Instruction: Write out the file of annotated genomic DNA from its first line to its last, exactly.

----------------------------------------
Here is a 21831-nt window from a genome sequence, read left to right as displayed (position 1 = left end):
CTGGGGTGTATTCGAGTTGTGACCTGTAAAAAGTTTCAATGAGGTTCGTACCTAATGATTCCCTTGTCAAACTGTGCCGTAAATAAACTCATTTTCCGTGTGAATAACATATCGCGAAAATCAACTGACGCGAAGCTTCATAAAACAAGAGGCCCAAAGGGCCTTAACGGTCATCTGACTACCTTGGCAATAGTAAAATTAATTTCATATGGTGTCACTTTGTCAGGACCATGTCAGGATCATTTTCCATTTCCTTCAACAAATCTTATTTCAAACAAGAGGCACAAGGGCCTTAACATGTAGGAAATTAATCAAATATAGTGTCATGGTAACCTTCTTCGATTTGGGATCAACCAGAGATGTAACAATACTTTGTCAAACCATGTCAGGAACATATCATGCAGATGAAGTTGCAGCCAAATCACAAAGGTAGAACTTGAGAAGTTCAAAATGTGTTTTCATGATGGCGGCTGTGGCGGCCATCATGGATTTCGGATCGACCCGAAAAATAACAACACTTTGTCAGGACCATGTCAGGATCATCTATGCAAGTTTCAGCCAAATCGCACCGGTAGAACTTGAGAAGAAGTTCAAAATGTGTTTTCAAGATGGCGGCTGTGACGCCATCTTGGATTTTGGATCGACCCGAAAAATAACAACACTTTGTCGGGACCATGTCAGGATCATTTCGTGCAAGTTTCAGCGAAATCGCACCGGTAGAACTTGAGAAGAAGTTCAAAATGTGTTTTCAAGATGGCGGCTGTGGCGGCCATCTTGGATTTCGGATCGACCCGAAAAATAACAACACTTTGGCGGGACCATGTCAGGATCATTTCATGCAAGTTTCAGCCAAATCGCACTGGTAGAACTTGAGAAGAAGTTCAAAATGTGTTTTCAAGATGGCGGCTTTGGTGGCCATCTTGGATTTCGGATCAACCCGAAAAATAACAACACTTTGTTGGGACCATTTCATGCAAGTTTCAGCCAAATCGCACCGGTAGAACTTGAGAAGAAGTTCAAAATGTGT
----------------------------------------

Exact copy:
Here is a 21831-nt window from a genome sequence, read left to right as displayed (position 1 = left end):
CTGGGGTGTATTCGAGTTGTGACCTGTAAAAAGTTTCAATGAGGTTCGTACCTAATGATTCCCTTGTCAAACTGTGCCGTAAATAAACTCATTTTCCGTGTGAATAACATATCGCGAAAATCAACTGACGCGAAGCTTCATAAAACAAGAGGCCCAAAGGGCCTTAACGGTCATCTGACTACCTTGGCAATAGTAAAATTAATTTCATATGGTGTCACTTTGTCAGGACCATGTCAGGATCATTTTCCATTTCCTTCAACAAATCTTATTTCAAACAAGAGGCACAAGGGCCTTAACATGTAGGAAATTAATCAAATATAGTGTCATGGTAACCTTCTTCGATTTGGGATCAACCAGAGATGTAACAATACTTTGTCAAACCATGTCAGGAACATATCATGCAGATGAAGTTGCAGCCAAATCACAAAGGTAGAACTTGAGAAGTTCAAAATGTGTTTTCATGATGGCGGCTGTGGCGGCCATCATGGATTTCGGATCGACCCGAAAAATAACAACACTTTGTCAGGACCATGTCAGGATCATCTATGCAAGTTTCAGCCAAATCGCACCGGTAGAACTTGAGAAGAAGTTCAAAATGTGTTTTCAAGATGGCGGCTGTGACGCCATCTTGGATTTTGGATCGACCCGAAAAATAACAACACTTTGTCGGGACCATGTCAGGATCATTTCGTGCAAGTTTCAGCGAAATCGCACCGGTAGAACTTGAGAAGAAGTTCAAAATGTGTTTTCAAGATGGCGGCTGTGGCGGCCATCTTGGATTTCGGATCGACCCGAAAAATAACAACACTTTGGCGGGACCATGTCAGGATCATTTCATGCAAGTTTCAGCCAAATCGCACTGGTAGAACTTGAGAAGAAGTTCAAAATGTGTTTTCAAGATGGCGGCTTTGGTGGCCATCTTGGATTTCGGATCAACCCGAAAAATAACAACACTTTGTTGGGACCATTTCATGCAAGTTTCAGCCAAATCGCACCGGTAGAACTTGAGAAGAAGTTCAAAATGTGT